Mr. Welch had a story for everything, but the thing that really set him apart from other teachers was that he listened to our stories as well. As high schoolers, not many people took us seriously, but Mr. Welch did. Not many people thought the events in our lives mattered – the every day he said/she said was seen as just unimportant fodder that we wasted our time on. But Mr. Welch cared. He listened to us, asked us about our weekends, our future plans, our families. He shared details of his life, too, and made us feel like he was invested in us. To the overly-emotional teenager whose single mom was busy with work much of the time, whose closest sibling was 8 years younger, and whose dad lived 2,000 miles away, this meant a lot.

So when Mr. Welch told us the story of the bus, I listened.

The story goes something like this: each and every one of us will go through life, day by day, slaving away at whatever dream-of-the-month we’re dedicated to at the time. If we’re lucky, we love what we’re doing, if we’re not, well, we still get by. But at a certain point in everyone’s life, a bus is going to come. The bus will look different for all of us; for some it will be a covetable internship in a field we’d never dreamed of, for others it will be an invitation to a party with people we’d never get the chance to socialize with that will lead to a big career break. To get on the bus would seem like the craziest idea in the world. You may not have the money, it may not be logical, your parents would probably get upset. But some part of you, no matter how small or how quietly, will be screaming, “GET ON THE BUS!” And that’s when you have to make a choice. Will you risk getting on the bus, and maybe make the biggest mistake of your life, or will you stay, doing what you’re doing, and keep on keepin’ on? Mr. Welch’s advice? (and I quote…) “Get on the damn bus.”

So I did. When the chance to go to Saudi Arabia to teach English presented itself, I went. It was crazy. It didn’t make any sense; I was from Roseville, California and had never traveled by myself. I had no business going to a country where women couldn’t drive and where even in the most liberal of towns we were expected to don the abaya. My parents were scared and furious, and tried every play in the book to get me to stay. But I didn’t. And you know what? It was the best decision I’ve ever made.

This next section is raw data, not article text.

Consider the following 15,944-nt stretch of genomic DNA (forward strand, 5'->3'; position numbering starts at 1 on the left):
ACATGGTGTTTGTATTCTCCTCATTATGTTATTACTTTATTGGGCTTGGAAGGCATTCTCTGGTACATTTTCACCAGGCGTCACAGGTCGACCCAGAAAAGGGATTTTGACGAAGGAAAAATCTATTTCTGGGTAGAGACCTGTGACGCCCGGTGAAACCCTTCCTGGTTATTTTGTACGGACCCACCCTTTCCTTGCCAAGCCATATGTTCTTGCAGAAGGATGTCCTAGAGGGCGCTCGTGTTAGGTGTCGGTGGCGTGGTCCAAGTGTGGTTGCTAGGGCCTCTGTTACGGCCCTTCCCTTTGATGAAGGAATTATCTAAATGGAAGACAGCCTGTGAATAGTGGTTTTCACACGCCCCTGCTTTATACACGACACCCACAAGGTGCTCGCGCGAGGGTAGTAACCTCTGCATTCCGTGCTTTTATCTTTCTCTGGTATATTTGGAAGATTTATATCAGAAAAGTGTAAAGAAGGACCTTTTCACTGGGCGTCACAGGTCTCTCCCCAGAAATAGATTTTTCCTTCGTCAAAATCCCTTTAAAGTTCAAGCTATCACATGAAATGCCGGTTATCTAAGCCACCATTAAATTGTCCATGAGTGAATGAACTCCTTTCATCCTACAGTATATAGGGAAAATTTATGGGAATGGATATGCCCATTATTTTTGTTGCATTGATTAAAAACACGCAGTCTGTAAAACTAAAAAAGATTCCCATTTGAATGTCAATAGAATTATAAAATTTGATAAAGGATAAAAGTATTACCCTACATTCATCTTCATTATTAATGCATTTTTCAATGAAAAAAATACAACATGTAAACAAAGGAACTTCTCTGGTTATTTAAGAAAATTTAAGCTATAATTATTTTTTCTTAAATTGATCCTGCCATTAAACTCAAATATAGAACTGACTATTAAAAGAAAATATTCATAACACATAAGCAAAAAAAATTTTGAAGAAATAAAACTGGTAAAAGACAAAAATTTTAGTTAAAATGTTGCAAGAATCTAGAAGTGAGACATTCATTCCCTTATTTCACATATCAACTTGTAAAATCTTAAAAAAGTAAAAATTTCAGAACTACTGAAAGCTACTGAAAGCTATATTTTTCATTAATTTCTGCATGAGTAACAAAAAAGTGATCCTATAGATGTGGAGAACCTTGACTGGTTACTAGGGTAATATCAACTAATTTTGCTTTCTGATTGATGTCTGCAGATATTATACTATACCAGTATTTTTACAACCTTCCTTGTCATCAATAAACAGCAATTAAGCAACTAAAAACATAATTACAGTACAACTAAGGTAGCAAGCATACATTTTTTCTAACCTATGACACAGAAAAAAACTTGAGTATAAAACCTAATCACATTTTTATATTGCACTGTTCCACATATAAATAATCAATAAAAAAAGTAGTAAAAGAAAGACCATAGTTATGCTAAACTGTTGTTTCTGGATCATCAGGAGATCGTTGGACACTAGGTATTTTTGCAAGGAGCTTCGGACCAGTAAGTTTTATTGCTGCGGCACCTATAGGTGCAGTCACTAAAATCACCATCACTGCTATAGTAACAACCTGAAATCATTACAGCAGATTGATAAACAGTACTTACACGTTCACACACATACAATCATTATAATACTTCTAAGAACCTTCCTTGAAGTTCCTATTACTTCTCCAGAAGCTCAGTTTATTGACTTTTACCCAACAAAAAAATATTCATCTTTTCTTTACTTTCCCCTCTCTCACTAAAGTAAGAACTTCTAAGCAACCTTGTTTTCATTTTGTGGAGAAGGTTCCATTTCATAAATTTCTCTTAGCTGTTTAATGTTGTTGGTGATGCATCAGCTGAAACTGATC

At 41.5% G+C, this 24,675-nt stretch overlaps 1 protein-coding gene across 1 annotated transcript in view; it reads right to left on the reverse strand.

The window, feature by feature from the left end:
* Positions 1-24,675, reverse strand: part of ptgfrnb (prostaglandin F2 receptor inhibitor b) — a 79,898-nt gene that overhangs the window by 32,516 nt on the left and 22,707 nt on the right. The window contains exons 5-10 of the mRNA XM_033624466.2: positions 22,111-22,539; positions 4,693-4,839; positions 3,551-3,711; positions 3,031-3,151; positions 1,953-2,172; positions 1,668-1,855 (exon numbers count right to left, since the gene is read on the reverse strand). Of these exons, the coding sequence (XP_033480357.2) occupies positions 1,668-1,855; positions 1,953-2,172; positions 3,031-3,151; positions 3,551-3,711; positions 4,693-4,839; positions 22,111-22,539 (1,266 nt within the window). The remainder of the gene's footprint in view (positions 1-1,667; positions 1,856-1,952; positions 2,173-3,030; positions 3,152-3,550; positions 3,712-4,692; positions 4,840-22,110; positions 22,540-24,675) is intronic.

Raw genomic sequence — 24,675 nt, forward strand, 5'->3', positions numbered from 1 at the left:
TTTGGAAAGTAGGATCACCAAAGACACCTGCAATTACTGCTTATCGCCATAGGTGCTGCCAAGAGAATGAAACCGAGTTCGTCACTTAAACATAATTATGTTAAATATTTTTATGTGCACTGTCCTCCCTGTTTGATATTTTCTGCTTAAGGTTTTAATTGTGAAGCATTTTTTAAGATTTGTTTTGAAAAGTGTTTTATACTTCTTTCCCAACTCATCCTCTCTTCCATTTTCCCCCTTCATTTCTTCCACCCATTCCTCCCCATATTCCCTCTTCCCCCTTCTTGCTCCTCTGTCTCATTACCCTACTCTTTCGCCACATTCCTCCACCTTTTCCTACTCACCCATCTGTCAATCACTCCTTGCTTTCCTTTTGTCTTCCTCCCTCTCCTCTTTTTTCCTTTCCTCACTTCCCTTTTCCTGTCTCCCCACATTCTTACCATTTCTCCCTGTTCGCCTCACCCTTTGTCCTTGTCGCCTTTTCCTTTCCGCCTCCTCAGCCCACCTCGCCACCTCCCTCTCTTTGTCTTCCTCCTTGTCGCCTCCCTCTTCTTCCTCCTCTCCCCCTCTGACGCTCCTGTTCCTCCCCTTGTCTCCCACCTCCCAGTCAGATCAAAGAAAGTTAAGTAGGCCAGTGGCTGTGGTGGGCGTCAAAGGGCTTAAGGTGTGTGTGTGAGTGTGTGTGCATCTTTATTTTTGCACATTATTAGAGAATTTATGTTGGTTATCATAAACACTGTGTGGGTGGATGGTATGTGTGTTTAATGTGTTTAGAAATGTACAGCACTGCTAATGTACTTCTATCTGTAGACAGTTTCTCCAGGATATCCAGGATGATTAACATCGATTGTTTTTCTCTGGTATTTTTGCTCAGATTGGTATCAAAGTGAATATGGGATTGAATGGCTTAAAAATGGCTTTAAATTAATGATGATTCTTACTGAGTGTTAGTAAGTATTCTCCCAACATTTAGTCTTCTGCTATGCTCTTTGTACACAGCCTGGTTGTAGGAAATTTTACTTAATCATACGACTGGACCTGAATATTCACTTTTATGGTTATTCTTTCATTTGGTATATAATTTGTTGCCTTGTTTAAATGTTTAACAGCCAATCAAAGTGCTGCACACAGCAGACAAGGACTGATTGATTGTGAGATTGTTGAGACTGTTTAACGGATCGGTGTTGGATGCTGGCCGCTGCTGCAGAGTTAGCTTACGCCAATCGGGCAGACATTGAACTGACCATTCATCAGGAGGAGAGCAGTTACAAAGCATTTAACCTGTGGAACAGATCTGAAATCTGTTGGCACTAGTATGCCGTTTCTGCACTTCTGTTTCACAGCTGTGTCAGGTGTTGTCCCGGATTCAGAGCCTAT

302221_10150380832685680_1183139750_n.jpg
Me and my sister, Katlynn, the night before I left for Saudi Arabia

I’m not saying it has always been easy, or that I didn’t want to run home a billion times over the last 6 years. But the hard times built character, and the good times hold amazing memories. I met my husband, forged strong friendships with amazing people, and experienced unforgettable journeys all over the world, from Amsterdam to Hong Kong.

IMG_20161012_195216.jpg
Adam, hubby, me September 2016

And the adventure isn’t over yet. As I enter into motherhood, I realize that the world is still my doorstep, and as each challenge presents itself, I can’t help wonder what kind of storyteller I will be for my kids. Will I leave the same impression as Mr. Welch? Will my kids feel captivated by me or just humor me because I’m their mom then laugh about it later? Either way, I’m determined to make our life one with lots of stories to tell. I may not end up telling my kids the most exhilarating stories, but I’m determined to be right there next to them making the most amazing memories.